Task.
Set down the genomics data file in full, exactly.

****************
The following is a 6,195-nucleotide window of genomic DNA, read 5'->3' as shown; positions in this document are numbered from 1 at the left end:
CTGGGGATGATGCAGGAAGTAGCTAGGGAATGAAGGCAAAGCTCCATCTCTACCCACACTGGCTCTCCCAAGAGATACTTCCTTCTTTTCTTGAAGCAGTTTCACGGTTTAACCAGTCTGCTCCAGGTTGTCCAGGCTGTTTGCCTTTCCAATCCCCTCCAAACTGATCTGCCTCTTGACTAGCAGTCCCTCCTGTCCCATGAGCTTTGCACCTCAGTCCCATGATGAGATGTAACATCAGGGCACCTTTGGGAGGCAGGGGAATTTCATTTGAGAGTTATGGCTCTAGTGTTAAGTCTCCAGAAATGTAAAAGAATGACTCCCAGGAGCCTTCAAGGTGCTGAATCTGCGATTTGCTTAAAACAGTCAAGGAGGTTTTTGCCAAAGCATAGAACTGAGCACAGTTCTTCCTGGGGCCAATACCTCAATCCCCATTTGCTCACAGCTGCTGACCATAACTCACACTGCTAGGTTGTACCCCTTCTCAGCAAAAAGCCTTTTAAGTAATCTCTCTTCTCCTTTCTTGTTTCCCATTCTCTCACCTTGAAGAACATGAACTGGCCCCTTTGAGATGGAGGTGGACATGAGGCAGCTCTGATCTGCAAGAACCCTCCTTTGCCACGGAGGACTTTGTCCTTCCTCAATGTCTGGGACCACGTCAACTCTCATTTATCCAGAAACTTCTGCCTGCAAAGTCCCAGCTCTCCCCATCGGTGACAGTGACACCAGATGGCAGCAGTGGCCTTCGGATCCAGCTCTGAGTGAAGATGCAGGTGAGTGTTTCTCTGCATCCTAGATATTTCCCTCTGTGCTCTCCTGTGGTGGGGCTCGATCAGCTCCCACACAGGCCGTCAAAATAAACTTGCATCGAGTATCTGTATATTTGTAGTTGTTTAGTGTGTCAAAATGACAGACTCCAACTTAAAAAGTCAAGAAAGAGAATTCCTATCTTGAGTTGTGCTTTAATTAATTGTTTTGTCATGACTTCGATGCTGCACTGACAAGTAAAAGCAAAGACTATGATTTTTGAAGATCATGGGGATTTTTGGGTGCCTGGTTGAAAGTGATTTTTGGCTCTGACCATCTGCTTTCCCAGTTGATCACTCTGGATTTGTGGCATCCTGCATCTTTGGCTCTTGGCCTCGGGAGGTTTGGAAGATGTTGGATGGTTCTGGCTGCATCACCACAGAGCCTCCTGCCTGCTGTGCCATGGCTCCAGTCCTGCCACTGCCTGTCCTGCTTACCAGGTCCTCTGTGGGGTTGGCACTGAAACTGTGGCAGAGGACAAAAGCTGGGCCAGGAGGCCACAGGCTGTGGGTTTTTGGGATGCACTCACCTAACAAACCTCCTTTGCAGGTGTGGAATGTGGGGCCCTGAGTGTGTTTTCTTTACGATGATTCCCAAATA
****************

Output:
The following is a 6,195-nucleotide window of genomic DNA, read 5'->3' as shown; positions in this document are numbered from 1 at the left end:
CTGGGGATGATGCAGGAAGTAGCTAGGGAATGAAGGCAAAGCTCCATCTCTACCCACACTGGCTCTCCCAAGAGATACTTCCTTCTTTTCTTGAAGCAGTTTCACGGTTTAACCAGTCTGCTCCAGGTTGTCCAGGCTGTTTGCCTTTCCAATCCCCTCCAAACTGATCTGCCTCTTGACTAGCAGTCCCTCCTGTCCCATGAGCTTTGCACCTCAGTCCCATGATGAGATGTAACATCAGGGCACCTTTGGGAGGCAGGGGAATTTCATTTGAGAGTTATGGCTCTAGTGTTAAGTCTCCAGAAATGTAAAAGAATGACTCCCAGGAGCCTTCAAGGTGCTGAATCTGCGATTTGCTTAAAACAGTCAAGGAGGTTTTTGCCAAAGCATAGAACTGAGCACAGTTCTTCCTGGGGCCAATACCTCAATCCCCATTTGCTCACAGCTGCTGACCATAACTCACACTGCTAGGTTGTACCCCTTCTCAGCAAAAAGCCTTTTAAGTAATCTCTCTTCTCCTTTCTTGTTTCCCATTCTCTCACCTTGAAGAACATGAACTGGCCCCTTTGAGATGGAGGTGGACATGAGGCAGCTCTGATCTGCAAGAACCCTCCTTTGCCACGGAGGACTTTGTCCTTCCTCAATGTCTGGGACCACGTCAACTCTCATTTATCCAGAAACTTCTGCCTGCAAAGTCCCAGCTCTCCCCATCGGTGACAGTGACACCAGATGGCAGCAGTGGCCTTCGGATCCAGCTCTGAGTGAAGATGCAGGTGAGTGTTTCTCTGCATCCTAGATATTTCCCTCTGTGCTCTCCTGTGGTGGGGCTCGATCAGCTCCCACACAGGCCGTCAAAATAAACTTGCATCGAGTATCTGTATATTTGTAGTTGTTTAGTGTGTCAAAATGACAGACTCCAACTTAAAAAGTCAAGAAAGAGAATTCCTATCTTGAGTTGTGCTTTAATTAATTGTTTTGTCATGACTTCGATGCTGCACTGACAAGTAAAAGCAAAGACTATGATTTTTGAAGATCATGGGGATTTTTGGGTGCCTGGTTGAAAGTGATTTTTGGCTCTGACCATCTGCTTTCCCAGTTGATCACTCTGGATTTGTGGCATCCTGCATCTTTGGCTCTTGGCCTCGGGAGGTTTGGAAGATGTTGGATGGTTCTGGCTGCATCACCACAGAGCCTCCTGCCTGCTGTGCCATGGCTCCAGTCCTGCCACTGCCTGTCCTGCTTACCAGGTCCTCTGTGGGGTTGGCACTGAAACTGTGGCAGAGGACAAAAGCTGGGCCAGGAGGCCACAGGCTGTGGGTTTTTGGGATGCACTCACCTAACAAACCTCCTTTGCAGGTGTGGAATGTGGGGCCCTGAGTGTGTTTTCTTTACGATGATTCCCAAATA